The U.S. Marshal's Task Force, city of Columbus and District Attorney Scott Colom's office have all chipped in to offer a $10,000 reward for information leading to Moore's capture. 




Keith Dowd 


Publicly released body camera footage of Columbus patrol officer Keith Dowd harassing a black man on a traffic stop in August led to Dowd resigning a month later to avoid termination. 


The Dispatch obtained the body camera footage through a public records request. It shows Dowd, who is white, pulling over 20-year-old Joshua Hibbler for speeding. During the 13-minute incident, Dowd claims Hibbler was driving twice the speed limit -- although the officer's patrol unit wasn't equipped with radar -- and accuses him in a raised voice of smoking weed and lying. At one point, Dowd tells Hibbler to keep his hands still on the steering wheel or he could "empty a magazine (from his service weapon)" into the car. 


Hibbler maintained his composure throughout the ordeal, and Dowd ultimately released him with only a warning. 


Initially, Police Chief Oscar Lewis issued Dowd a written reprimand for the incident and prescribed training courses in bettering the officer's communication skills. But once Mayor Robert Smith found out about the incident weeks later, he launched an investigation and condemned Dowd's actions as worthy of termination. 


On Sept. 15, days before his scheduled termination hearing before the city council, Dowd resigned. 




Caledonia city elections 


Caledonia got a new mayor this year, but it took two elections to accomplish. 


Mitch Wiggins ultimately beat incumbent Bill Lawrence by one vote in a July 18 redo for the seat that should have been decided on June 6. 


Election commissioners, however, threw out the first round of ballots after three counts produced three different results. Also, the commission chairman resigned in the process after admitting he had left the unsealed ballot box in his vehicle overnight after the first election. 


Another commissioner stepped down between the two elections because she is Wiggins' aunt. 




Cold case murder arrest 


Police arrested David Murray, 52, in May and charged him with the 1996 murder of 78-year-old Mack Fowler. 


A DNA sample collected in the 1996 investigation matched a sample collected from a fall 2016 crime scene in Jackson that matched Murray.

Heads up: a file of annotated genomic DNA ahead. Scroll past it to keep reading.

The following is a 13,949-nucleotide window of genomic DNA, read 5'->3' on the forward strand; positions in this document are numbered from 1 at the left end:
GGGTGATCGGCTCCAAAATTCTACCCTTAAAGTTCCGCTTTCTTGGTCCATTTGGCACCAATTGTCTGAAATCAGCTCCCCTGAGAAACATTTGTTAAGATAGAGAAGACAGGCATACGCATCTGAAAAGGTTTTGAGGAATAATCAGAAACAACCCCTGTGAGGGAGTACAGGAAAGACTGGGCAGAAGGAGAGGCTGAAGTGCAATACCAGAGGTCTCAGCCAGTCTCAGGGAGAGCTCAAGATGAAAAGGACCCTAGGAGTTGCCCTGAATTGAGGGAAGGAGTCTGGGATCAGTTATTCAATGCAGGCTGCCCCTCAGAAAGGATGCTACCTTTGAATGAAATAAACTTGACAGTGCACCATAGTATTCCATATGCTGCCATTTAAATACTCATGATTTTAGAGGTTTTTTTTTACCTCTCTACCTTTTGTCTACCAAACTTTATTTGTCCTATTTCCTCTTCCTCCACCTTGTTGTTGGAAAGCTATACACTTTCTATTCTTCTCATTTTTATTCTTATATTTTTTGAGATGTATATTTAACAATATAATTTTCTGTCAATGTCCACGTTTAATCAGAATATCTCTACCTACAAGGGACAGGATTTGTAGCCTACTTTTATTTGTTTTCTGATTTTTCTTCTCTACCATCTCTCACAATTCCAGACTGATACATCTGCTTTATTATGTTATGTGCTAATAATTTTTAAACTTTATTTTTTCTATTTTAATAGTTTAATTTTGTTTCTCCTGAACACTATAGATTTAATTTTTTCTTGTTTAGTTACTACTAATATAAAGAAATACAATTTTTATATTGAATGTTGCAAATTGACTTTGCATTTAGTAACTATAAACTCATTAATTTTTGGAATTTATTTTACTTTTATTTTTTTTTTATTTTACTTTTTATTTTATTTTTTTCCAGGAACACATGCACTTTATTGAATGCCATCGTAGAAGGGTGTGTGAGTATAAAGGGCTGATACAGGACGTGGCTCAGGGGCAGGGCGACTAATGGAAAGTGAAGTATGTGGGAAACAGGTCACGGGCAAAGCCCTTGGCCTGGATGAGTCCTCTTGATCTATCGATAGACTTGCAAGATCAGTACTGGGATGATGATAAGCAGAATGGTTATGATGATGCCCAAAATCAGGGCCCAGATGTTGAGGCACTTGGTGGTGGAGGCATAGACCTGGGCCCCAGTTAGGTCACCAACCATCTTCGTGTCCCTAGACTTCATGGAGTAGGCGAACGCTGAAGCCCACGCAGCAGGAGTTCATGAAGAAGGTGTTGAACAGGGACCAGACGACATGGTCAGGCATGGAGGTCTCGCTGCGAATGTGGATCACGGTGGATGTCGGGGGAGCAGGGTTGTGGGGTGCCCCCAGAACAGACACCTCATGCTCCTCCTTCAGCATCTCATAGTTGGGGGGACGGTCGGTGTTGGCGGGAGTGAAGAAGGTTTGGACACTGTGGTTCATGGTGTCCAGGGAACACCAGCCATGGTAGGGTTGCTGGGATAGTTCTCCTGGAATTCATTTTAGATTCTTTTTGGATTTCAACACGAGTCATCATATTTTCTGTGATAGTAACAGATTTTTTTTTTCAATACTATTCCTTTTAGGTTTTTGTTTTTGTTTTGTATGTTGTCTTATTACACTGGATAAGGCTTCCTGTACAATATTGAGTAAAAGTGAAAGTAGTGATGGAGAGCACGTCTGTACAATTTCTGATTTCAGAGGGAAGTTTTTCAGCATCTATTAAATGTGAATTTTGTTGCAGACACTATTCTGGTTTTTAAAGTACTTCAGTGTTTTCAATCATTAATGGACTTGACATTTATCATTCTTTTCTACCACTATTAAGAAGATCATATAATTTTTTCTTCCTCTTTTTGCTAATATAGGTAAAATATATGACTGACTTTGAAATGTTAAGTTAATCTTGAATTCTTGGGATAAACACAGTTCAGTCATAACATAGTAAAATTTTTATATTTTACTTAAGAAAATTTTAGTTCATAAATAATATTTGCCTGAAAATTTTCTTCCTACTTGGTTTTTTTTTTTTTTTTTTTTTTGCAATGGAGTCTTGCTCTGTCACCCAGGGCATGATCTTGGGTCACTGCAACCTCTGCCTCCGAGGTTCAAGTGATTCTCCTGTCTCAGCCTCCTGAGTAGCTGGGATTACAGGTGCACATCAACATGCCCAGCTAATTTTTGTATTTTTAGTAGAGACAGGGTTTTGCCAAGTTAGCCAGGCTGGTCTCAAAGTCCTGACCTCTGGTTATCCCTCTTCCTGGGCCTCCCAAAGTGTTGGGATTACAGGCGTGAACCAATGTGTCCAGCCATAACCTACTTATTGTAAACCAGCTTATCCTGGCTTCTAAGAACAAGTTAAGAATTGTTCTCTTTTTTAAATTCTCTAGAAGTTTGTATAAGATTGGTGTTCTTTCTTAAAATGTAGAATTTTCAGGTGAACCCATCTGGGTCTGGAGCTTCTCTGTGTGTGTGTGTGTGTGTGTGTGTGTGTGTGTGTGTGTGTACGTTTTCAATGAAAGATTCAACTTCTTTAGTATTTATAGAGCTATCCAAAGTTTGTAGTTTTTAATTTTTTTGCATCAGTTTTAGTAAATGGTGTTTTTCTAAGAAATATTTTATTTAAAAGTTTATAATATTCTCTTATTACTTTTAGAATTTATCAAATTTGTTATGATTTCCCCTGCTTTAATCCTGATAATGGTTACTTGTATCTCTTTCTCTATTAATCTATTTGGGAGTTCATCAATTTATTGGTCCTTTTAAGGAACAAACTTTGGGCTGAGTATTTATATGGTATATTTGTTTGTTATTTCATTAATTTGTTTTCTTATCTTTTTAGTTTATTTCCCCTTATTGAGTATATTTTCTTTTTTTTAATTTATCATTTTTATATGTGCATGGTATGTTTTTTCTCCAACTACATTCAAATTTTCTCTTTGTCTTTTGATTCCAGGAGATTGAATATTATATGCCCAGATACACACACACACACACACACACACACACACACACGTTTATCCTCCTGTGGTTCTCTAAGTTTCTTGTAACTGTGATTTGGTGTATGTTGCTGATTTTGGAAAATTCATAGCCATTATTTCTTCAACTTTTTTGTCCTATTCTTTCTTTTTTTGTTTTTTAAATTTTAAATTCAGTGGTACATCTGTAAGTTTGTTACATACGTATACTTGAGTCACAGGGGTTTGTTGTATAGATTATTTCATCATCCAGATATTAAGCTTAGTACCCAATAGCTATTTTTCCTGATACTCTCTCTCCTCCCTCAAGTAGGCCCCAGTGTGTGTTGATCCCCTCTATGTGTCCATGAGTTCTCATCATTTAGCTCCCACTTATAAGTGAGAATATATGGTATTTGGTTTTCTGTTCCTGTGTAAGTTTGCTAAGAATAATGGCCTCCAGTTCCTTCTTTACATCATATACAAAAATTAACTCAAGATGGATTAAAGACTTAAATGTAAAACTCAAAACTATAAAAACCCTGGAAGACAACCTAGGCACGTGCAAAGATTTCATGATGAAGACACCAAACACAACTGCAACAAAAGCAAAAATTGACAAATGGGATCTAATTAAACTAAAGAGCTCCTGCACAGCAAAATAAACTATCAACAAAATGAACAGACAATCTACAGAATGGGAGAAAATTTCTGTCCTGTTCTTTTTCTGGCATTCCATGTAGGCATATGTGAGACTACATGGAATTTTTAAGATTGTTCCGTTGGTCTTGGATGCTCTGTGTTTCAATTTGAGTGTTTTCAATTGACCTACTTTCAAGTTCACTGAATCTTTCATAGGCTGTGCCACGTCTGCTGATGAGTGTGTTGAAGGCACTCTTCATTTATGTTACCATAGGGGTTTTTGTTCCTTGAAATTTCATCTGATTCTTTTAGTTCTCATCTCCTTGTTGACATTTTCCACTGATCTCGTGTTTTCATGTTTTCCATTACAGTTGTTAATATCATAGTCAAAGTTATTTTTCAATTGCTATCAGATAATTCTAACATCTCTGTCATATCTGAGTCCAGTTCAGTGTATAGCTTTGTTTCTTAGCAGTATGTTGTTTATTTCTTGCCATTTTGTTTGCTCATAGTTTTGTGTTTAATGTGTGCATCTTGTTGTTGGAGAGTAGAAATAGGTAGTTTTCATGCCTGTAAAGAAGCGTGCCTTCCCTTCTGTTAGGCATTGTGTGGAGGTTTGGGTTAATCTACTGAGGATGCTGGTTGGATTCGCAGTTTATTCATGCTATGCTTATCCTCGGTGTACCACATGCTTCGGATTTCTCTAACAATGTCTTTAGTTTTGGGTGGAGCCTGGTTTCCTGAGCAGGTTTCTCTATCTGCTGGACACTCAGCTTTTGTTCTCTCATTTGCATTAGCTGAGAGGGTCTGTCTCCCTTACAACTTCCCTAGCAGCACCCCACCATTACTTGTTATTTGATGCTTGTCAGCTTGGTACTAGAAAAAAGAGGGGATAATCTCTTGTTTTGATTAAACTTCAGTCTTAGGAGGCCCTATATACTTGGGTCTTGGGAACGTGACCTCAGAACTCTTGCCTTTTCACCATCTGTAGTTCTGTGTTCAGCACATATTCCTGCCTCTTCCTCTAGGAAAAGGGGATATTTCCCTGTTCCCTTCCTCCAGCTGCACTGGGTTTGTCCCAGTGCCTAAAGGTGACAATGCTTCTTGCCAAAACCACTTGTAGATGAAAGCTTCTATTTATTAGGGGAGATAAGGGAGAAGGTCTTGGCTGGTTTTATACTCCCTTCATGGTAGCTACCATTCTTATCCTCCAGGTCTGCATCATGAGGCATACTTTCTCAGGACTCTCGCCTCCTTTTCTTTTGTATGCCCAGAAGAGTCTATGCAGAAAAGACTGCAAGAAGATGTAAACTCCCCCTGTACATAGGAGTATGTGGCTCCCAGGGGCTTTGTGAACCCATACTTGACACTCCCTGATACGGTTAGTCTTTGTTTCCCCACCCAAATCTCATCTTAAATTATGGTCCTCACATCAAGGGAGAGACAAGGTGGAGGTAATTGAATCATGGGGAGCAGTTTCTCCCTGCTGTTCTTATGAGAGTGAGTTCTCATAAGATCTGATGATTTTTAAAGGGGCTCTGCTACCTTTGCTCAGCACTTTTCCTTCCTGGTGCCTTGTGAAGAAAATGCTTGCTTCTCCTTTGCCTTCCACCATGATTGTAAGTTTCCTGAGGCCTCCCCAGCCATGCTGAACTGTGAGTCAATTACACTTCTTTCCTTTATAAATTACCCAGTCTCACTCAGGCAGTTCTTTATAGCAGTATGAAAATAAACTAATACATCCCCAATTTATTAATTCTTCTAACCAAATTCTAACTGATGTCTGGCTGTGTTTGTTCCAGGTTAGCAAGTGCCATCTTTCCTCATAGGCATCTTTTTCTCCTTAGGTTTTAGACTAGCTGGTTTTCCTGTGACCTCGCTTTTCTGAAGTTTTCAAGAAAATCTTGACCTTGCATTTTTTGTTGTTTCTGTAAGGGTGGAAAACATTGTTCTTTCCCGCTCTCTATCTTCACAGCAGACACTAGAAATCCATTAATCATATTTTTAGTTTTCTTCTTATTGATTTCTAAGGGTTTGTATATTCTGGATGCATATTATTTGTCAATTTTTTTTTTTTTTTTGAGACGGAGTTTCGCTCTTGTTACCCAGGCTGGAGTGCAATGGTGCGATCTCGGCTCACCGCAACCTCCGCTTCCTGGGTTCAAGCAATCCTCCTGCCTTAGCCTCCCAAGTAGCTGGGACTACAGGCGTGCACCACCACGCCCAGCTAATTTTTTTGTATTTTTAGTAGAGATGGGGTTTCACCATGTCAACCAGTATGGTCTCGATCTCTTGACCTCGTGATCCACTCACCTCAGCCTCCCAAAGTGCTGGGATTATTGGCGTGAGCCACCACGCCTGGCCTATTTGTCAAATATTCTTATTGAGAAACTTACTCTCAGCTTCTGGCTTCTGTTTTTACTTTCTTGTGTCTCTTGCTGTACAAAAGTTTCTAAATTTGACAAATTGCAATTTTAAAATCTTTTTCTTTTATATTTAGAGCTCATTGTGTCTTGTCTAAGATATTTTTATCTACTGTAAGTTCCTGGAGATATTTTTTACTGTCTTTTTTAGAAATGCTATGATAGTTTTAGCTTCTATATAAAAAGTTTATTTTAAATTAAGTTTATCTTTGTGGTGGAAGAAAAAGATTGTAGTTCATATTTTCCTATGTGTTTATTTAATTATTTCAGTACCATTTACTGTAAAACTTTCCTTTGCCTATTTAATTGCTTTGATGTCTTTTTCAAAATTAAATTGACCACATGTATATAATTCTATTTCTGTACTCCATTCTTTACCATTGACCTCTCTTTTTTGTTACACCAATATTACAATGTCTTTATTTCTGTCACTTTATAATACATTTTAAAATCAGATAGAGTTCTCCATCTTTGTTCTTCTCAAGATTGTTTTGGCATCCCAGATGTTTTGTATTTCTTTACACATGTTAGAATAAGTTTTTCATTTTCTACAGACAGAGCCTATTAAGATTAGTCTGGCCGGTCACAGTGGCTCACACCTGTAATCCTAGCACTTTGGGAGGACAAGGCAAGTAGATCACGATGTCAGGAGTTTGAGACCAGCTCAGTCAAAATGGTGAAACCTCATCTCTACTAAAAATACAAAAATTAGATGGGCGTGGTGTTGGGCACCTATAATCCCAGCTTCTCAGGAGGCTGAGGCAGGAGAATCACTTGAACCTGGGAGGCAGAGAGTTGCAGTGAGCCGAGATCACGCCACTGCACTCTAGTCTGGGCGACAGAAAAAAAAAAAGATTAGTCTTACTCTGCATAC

Murray is accused of stabbing and beating Fowler after the victim had apparently invited Murray into his home. 




Most viewed stories of 2017 on 


■ Arrest made in Jack's restaurant case - 1/24/2017 - 223,255 views - Dispatch Staff Report. Alleged food contamination sparks investigations - 1/12/2017 - 45,857 views - Slim Smith 


■ Mayor: CPD officer misused power on traffic stop - 9/12/2017 - 83,038 views - Zack Plair 


■ Ex-wife of clinic doctor indicted in $13M fraud - 5/11/2017 - 79,154 views - Isabelle Altman 


■ 'I don't know what would have happened if I had said something': Hibbler recounts terrifying traffic stop - 9/14/2017 - 50,300 views - Zack Plair 


■ Breast Cancer Awareness Month: Fighting 'The Big C' with vitamin C - 10/13/2017 1 - 38,045 views - Slim Smith 


■ Three century-old homes torn down in Starkville to make room for mixed-use development project - 6/9/2017 - 36,090 views - Devin Edgar 


■ West Point florist selected to help decorate White House for holidays - 10/25/2017 - 33,282 views - Devin Edgar 


■ One killed, 4 in hospital after Saturday night wreck - 11/4/2017 - 32,708 views - Zack Plair 


■ Dead bald eagle found in Columbus appears to have been shot - 2/20/2017 - 28,461 views - Alex Holloway 


■ Reed's of Columbus closing after 45 years - 8/9/2017 - 26,061 views - Slim Smith 


■ Waverley hits market with $2.9M price tag - 9/9/2017 - 24,891 views - Slim Smith 


■ A 'sweet soul' lost in a 'dark world': Friends remember Drew Johnson for his kindness, pitching acumen - 6/8/2017 - 22,245 views - Isabelle Altman 


■ Dog gives his life protecting child from rattlesnake - 8/15/2017 - 21,783 views - Birney Imes 


■ Human trafficking in Mississippi - 8/12/2017 - 21,608 views - Isabelle Altman 


■ CPD officer shoots local man during disturbance call - 11/4/2017 - 20,404 views - Isabelle Altman 


■ Leigh Mall in decline: LINK, city push for better strategy as 44-year-old retail staple continues to lose stores - 7/29/2017 - 18,711 views - India Yarborough 


■ Family remembers man of the river - 4/4/2017 - 18,161 views - Isabelle Altman 


■ Oak Hill student dies in swimming accident - 8/7/2017 - 17,573 views - Isabelle Altman 


■ Call him the bus driver: Oktoc dairy farmer fully integrated with MSU athletics through second job - 4/4/2017 - 17,482 views - Zack Plair